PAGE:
When he awakens he doesn't know where he is or who he is.  That might be less confusing if everyone who sees him didn't run as soon as he emerges from his cave.  He knows he's an animal and he's big, but why is everyone so scared?

The author graciously gave me a copy of this book to read for review (thank you).  It has been published and you can get a copy in either ebook or print form.

This is written for middle graders.  It has lots of action, a large variety of creatures, and lots of friendship and bravery abound.  It was the dragon that captured my attention but the way the story developed gave me much more to be happy about.

When he realizes he's a dragon and a ghost reminds him of his quest, he sets out on his way.  He runs into all kinds of fascinating creatures, including a unicorn.  She's helping him get to the land of his kin.  They are no longer alive but that's where his quest is sending him.  Along the way they meet monsters, make new friends and even find a flying tree.  This book makes you use your imagination and I found it great fun!

To give you an idea of just who you might meet reading this book, look at this trailer on YouTube.

This is the first book in the series and it's the beginning of a grand adventure.  His enemies have found out he's alive and they will be coming after him.  He might not remember the past but he's figuring out the future.  I'm wondering what the next book will bring...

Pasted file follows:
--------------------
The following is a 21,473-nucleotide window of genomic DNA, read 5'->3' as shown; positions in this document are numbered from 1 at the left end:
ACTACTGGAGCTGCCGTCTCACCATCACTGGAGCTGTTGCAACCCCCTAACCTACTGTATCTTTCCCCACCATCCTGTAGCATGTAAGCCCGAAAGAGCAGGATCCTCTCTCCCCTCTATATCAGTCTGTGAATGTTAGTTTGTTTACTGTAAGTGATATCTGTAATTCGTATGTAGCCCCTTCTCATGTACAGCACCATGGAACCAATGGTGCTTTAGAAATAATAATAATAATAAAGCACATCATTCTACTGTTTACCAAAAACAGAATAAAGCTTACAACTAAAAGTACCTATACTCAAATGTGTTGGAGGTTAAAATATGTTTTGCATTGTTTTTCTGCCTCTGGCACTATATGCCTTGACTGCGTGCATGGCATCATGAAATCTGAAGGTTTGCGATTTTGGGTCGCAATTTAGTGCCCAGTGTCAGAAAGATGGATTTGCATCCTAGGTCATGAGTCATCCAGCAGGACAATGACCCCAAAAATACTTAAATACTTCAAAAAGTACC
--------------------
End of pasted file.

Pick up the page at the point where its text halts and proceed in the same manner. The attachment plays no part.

Sunday, December 14, 2014

The Paris Winter by Imogen Robertson

Maud has come to Paris to study art.  She loves to paint and is trying to improve her skill at it.  That means she has little money to spend on herself and she doesn't eat very much, but she's learning and that's all that's important to her.  When she's invited to be a lady's companion and receives room and board and a wage, she's elated.  Now she can concentrate on painting.  What she doesn't realize is that she has been caught in a spider web of deceit that could cost her life.

Reading Group Gold sent me a copy of this Advanced Readers' Edition of this story to read (thank you).  It has been published, so you can find a copy at your local bookstore now.

This is not the type of thing that I usually read, but I found it very fascinating.  I know things were tough for young women who didn't have a husband to support them, but I never thought about a couple using their companion as a scape goat for a con game.  That's a very unusual twist.

Maud has a few friends at the school and one of them took her to meet a woman who takes in the young women from the streets.  She gives them a place to live, regular meals and helps them find a suitable job.  When Maud asks her for a job recommendation, the woman tells her about a young man who is looking for someone to watch over his sister.  When she applies, they're happy to hire her.  And things go well for a while.  Until one day they turn on her and accuse her of using the drugs she had bought for his sister.  Not only that, they drug her and he dumps her in the river to drown!

As unlikely as it seems, Maud survives.  It takes a while to get well again but as she heals, she plots.  When she finds out they have soiled her character and accused her of theft, she's determined to get even.  If she can't pursue through the law (who would believe her?), then she'll do it by "haunting" him.

The result is very satisfying networking between the women and aimed at the evil couple.  All their plans go by wayside, he keeps seeing Maud in the crowd and then she's gone, and both of them are getting nervous.  The ending is very ironic and very climatic.

I enjoy Ms. Robertson's writing style.  The words flow well, the story is believable, and the era is accurately reported.  Evil didn't triumph in this story and I like that.